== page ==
Wednesday 15th September, 2021
Businesses leveraging personal assets to obtain a loan or some form of funding is nothing new. It often happens with small businesses that are still growing or starting out, leading the owners to use a home equity loan, pension funds, or personal funds. Sometimes this could be the available solution at hand when a new business lacks adequate collateral to secure a bank loan. However, this comes with great risks to the owner and the stability of the business.
If a small business owner decides to take a home equity loan, they will use their home as collateral. Home equity loans can be much more affordable compared to other options. However, it can be a high risk. In case the entrepreneur fails to meet payments, they will lose their home.
Personal credit offers a leeway to access the best loans from lenders. However, when the business owner defaults on paying the loan, this negatively impacts the personal credit history of the owner. Mixing personal assets with business is a poor business principle.
Using personal savings or assets is a creative move for business owners to take when external funding is impossible. However, personal funds can quickly run out, limiting the growth and expansion of the business. This is unlike business loans, where a lender can offer a loan that meets the funding needs of the entity.
Fortunately, small businesses can still access other types of business funding without personal risk to them and their businesses.
This brings a broad range of funding options provided by different lenders such as banks and alternative lenders. This is a great option for a business that doesn’t have enough collateral or strong credit to borrow a loan.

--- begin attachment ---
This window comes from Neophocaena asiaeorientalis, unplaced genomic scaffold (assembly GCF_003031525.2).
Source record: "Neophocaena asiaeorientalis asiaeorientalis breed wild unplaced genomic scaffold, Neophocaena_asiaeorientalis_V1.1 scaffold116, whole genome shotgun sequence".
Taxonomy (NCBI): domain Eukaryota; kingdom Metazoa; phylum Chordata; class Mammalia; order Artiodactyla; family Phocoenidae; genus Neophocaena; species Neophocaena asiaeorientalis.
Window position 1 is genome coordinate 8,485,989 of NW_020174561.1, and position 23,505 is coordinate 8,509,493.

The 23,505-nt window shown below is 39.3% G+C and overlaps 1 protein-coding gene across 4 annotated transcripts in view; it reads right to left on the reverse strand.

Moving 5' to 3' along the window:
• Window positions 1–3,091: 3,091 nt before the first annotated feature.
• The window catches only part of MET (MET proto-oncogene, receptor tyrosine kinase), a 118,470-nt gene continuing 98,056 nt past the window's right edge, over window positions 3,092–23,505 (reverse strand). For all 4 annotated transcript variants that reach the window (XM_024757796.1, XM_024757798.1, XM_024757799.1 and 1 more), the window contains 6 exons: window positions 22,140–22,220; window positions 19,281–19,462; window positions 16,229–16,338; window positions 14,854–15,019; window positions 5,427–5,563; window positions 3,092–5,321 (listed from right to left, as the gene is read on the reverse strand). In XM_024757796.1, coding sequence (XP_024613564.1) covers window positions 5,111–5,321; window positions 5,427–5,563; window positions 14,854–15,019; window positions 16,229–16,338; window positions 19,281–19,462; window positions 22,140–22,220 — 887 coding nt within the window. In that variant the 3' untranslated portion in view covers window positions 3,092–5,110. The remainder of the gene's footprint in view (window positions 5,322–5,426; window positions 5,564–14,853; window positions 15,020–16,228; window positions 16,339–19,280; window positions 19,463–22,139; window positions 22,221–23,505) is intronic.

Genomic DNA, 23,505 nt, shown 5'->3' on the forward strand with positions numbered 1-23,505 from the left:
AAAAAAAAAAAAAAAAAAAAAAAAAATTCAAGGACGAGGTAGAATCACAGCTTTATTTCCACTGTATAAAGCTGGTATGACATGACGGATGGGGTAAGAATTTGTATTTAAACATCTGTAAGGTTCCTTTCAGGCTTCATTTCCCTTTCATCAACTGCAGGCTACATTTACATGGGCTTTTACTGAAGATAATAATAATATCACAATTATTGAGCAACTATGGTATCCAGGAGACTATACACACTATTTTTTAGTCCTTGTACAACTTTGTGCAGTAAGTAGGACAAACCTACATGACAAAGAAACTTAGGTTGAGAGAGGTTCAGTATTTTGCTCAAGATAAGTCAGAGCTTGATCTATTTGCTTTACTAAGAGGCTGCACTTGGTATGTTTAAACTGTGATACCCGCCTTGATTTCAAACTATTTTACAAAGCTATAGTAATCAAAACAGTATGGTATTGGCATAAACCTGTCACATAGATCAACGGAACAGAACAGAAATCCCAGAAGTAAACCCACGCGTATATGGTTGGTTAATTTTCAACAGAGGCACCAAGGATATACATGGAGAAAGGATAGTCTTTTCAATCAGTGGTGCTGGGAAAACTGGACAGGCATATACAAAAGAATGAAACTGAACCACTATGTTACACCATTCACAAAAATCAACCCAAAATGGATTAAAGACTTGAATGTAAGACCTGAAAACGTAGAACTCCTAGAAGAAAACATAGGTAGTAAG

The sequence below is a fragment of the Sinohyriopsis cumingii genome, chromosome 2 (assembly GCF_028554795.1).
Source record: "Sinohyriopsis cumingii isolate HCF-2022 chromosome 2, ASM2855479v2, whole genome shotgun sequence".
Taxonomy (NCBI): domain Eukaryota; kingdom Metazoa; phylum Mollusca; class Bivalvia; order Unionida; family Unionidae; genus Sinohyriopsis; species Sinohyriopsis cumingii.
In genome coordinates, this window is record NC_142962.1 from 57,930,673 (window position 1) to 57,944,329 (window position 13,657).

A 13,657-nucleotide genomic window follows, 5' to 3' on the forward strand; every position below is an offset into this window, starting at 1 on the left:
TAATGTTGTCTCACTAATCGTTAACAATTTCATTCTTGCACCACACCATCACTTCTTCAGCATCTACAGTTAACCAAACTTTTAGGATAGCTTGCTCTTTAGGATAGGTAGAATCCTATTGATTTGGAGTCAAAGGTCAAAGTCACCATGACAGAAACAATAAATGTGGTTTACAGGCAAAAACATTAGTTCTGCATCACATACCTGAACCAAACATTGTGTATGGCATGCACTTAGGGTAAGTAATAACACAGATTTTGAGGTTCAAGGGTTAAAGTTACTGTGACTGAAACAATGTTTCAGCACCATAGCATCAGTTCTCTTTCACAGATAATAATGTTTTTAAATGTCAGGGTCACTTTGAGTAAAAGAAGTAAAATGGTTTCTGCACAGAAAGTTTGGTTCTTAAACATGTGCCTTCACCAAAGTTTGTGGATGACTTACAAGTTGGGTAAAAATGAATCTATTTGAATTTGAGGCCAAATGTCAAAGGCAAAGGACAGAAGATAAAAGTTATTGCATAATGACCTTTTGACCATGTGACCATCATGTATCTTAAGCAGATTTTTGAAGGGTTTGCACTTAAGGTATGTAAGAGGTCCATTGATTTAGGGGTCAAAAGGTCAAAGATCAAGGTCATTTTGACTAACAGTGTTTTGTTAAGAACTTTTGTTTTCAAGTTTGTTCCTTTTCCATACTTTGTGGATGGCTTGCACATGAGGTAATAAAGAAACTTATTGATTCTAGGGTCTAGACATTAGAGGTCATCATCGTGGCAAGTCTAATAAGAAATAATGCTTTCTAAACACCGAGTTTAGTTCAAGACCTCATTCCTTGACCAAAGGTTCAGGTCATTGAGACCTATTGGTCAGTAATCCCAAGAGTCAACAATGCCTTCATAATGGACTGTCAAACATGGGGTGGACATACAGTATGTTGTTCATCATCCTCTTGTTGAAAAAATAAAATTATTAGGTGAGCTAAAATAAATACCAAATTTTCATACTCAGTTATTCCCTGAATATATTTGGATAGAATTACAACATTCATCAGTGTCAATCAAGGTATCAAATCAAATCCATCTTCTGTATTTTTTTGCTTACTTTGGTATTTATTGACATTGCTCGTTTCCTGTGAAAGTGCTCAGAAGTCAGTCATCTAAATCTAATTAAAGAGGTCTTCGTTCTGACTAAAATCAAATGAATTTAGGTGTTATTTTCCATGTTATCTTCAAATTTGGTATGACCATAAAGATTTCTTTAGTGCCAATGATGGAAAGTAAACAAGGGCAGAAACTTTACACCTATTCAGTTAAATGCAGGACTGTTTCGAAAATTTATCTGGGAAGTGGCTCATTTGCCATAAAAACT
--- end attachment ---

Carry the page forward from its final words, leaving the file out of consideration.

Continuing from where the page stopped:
They include equipment loans, invoice financing, business line of credit, merchant cash advances, and micro-business loans. This is a quick and convenient way to access funding. For example, invoice financing allows an individual to borrow a loan while using their pending invoices as collateral.
An angel investor can inject much-needed capital into a venture in exchange for equity in the start-up or new business. In addition, angel investors come with the experience of helping start-ups to grow, ensuring their success. Since it’s not a loan, the investor will be vested to ensure they get returns on investment, further elevating the business.
Small business grants are offered by the government or non-profit organizations to help businesses pursue their business objectives. Businesses in South Africa can access several grants and programs from the South African Department of Trade and Industry and the Small Business Development department. The Cooperative Incentive Scheme Business grants is a program offered by the Department of Small Business Development which targets small businesses with a minimum of 5 people from low-income communities, offering up to R350,000. Since grants are not loans, it takes the pressure off a small business and allows it to take up growth opportunities.
Crowdfunding helps businesses to raise funds through a group of individuals, usually through a crowdfunding website such as Thundafund, The People’s Fund, or Uprise.Africa. It’s better than traditional funding because the business owner has to build on social proof to get support for the vision.
The possible risks of using personal assets should encourage small business owners to seek other forms of business funding. The available options such as grants ensure a business can take up new projects and manage cash flow. However, it’s important to weigh the pros and cons of any funding to ensure it meets the needs of the business and does not risk its future growth.
The way to go is to seek a partner or lender that offers affordable business funding that aligns with the vision and goals of the business, such as Betterbanc. Please contact us today to get started on meeting the capital needs of your business.